Oleh: Alanah Garzia, Mahasiswa Universitas La Trobe, Melbourne

In many countries, individuals who struggle financially can attempt to acquire legal representation through two general mechanisms, government supported legal aid or pro bono assistance. The responsibility of providing legal aid rests on the state, whilst pro bono is often considered a professional obligation for members of the legal industry. Ideally, these two mechanisms work together to ensure that all individuals have access to justice despite one’s financial situation. However, not every country has a system in place that is truly meeting these ideals. When a comparison between Indonesia and Australia is undertaken, great differences are highlighted between just how accessible these mechanisms really are to citizens of these respective countries. Still, access to justice cannot simply be measured by how accessible these legal support mechanisms are to those struggling financially. Rather, access to justice must be measured by how accessible legal support is to multiple significant vulnerable groups such as people suffering financial hardship, members of the LGBTQ community, people living with disabilities, and indigenous people.

The financially disadvantaged

In Indonesia currently, state provided legal aid services are accessible to all citizens for criminal, civil and administrative matters. This was already a large step in the right direction for Indonesia’s legal system. Previously, courts were only required to provide legal assistance to defendants who faced offences that carried either the death penalty, a sentence of 15+ years, or 5+ years for financially unstable defendants. In practice however, legal assistance was rarely provided even in those circumstances.

Under new laws which came into effect in 2013, Indonesia’s government can accredit existing legal aid organisations and reimburse them for any free legal assistance. This differs to Australia, where single state government funded bodies provide and coordinate legal aid. The approach taken by Indonesia is administered in order to prevent budget funds from corruption – but the system is yet to satisfy public demand.[1] 

Many low-income citizens are still unable to obtain legal aid due to the strict eligibility and accreditation requirements. In order to be eligible for legal assistance, an individual is required to provide a ‘certificate of low-income status’ which is usually issued by a relevant local official.[2] In some cases, these certificates can be replaced by documents or cards issued by the government to those in need of social aid, for example Raskin cards (food coupons) or Jamkesmas cards (health insurance). This low-income status is based off the national poverty line which as of 2018 sat at a household monthly income of Rp 2.1 million.[3] This is an unrealistic baseline as the minimum wage per month in Indonesia is roughly Rp 4.2 million,[4] however, the cost of a private lawyer is roughly two times tis wage. This means that despite the option of legal aid, many Indonesian’s cannot access legal assistance. This creates a vast “justice gap”[5] between the resources available to those in and the ability of these resources to meet those needs. The success of the legal aid program in Indonesia also rests on government financial and administrative support which is currently lacking. On average, each year the state is only able to reimburse roughly 6 cases per organisation.[6]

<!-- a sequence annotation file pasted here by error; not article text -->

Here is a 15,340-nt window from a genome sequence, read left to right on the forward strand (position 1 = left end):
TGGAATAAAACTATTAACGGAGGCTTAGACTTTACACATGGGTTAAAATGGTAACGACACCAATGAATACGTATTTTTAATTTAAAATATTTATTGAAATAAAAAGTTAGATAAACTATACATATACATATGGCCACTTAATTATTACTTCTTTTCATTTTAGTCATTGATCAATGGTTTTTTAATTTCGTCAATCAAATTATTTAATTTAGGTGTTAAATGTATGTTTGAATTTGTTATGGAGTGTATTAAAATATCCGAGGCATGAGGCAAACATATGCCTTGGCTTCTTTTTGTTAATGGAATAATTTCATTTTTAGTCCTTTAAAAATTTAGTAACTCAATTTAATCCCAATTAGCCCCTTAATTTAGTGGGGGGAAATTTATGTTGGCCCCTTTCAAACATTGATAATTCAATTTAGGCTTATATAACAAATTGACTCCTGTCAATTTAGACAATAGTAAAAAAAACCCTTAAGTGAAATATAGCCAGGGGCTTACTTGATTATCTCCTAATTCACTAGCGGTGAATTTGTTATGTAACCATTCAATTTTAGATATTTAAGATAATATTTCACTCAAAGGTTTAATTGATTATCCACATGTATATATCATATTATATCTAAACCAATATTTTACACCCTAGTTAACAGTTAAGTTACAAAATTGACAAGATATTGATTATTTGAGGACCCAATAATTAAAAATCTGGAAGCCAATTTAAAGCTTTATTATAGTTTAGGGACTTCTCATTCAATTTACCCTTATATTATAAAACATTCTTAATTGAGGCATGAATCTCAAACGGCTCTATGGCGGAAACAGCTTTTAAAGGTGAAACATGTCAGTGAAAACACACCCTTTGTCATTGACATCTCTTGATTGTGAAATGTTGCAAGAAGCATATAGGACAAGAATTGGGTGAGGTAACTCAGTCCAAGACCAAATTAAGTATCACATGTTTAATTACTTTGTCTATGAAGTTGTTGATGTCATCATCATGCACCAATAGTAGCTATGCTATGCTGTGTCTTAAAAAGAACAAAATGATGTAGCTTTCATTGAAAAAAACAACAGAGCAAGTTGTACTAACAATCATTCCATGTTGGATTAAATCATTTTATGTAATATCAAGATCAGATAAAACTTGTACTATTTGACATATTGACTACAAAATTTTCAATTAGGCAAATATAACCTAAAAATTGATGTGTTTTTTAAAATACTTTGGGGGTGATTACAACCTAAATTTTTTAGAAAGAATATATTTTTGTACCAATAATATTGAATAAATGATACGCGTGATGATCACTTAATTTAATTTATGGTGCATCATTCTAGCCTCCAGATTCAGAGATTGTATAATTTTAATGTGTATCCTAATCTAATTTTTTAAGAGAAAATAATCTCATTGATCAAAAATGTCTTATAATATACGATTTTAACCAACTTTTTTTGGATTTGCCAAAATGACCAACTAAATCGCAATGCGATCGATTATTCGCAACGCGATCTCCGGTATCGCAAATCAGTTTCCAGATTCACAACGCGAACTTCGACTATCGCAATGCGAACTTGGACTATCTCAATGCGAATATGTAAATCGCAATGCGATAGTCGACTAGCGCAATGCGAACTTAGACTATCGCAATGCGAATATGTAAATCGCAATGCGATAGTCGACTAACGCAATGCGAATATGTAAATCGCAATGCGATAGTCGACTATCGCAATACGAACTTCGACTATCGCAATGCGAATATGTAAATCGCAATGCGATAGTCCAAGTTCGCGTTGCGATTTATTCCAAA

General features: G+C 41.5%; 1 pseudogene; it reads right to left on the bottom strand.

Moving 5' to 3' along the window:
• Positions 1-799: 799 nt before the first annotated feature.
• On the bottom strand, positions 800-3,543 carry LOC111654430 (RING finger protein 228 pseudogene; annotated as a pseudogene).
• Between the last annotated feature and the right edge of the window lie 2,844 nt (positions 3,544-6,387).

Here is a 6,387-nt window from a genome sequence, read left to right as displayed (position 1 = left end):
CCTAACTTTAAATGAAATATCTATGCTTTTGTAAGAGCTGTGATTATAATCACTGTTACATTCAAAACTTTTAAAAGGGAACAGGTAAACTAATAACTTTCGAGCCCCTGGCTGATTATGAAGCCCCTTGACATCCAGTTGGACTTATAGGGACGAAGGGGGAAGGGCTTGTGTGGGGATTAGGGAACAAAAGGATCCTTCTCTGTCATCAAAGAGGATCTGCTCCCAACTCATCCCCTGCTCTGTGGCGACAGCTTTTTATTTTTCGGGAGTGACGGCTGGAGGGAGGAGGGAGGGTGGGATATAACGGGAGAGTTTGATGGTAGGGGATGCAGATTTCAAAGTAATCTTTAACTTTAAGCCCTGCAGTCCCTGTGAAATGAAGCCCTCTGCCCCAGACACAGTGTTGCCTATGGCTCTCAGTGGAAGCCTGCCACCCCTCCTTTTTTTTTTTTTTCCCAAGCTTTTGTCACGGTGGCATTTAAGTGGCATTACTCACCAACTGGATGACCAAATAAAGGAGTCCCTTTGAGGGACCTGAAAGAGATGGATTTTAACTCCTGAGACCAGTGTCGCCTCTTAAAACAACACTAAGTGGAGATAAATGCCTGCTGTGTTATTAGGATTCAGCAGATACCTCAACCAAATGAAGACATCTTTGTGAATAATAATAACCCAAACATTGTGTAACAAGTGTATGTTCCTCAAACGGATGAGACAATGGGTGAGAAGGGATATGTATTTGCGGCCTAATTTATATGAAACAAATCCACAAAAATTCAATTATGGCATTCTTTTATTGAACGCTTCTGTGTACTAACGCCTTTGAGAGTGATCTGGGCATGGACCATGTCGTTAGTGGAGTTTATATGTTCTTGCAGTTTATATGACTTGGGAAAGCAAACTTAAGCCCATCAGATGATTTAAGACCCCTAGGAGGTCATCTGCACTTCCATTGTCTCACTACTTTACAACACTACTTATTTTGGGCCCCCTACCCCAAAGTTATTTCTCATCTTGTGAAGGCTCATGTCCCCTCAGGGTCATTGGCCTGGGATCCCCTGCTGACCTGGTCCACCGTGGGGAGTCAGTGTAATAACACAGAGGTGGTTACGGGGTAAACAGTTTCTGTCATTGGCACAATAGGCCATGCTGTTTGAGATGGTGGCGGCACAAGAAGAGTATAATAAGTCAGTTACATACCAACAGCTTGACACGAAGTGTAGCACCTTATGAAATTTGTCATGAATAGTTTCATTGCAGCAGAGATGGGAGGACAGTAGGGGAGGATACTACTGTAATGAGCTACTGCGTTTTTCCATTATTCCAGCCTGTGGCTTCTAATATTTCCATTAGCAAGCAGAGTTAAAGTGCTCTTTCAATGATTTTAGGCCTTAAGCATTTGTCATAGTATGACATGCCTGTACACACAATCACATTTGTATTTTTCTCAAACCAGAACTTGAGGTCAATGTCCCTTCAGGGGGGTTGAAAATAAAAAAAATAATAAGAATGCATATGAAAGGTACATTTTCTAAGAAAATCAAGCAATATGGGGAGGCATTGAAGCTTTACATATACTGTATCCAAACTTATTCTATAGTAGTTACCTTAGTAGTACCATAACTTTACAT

In Australia, legal aid centres are run by state governments and are available in every state or territory. Similar to Indonesia, a grant of Legal Aid may be available for family law, criminal law and some civil law matters. In order to obtain a grant of legal aid, one must meet a means test that is based off of financial statements. These eligibility requirements, much like Indonesia, tend to focus on financial hardship – meaning that these state-run legal aid services direct their focus toward financially disadvantaged members of the community rather than vulnerable groups in general. However, in order to close the “justice gap”[7] mentioned earlier, on top of their state-run legal aid services, Australia also has almost 200 Community Legal Centers that provide legal assistance to those who are not able to afford a private lawyer but are unable to meet the criteria for legal aid.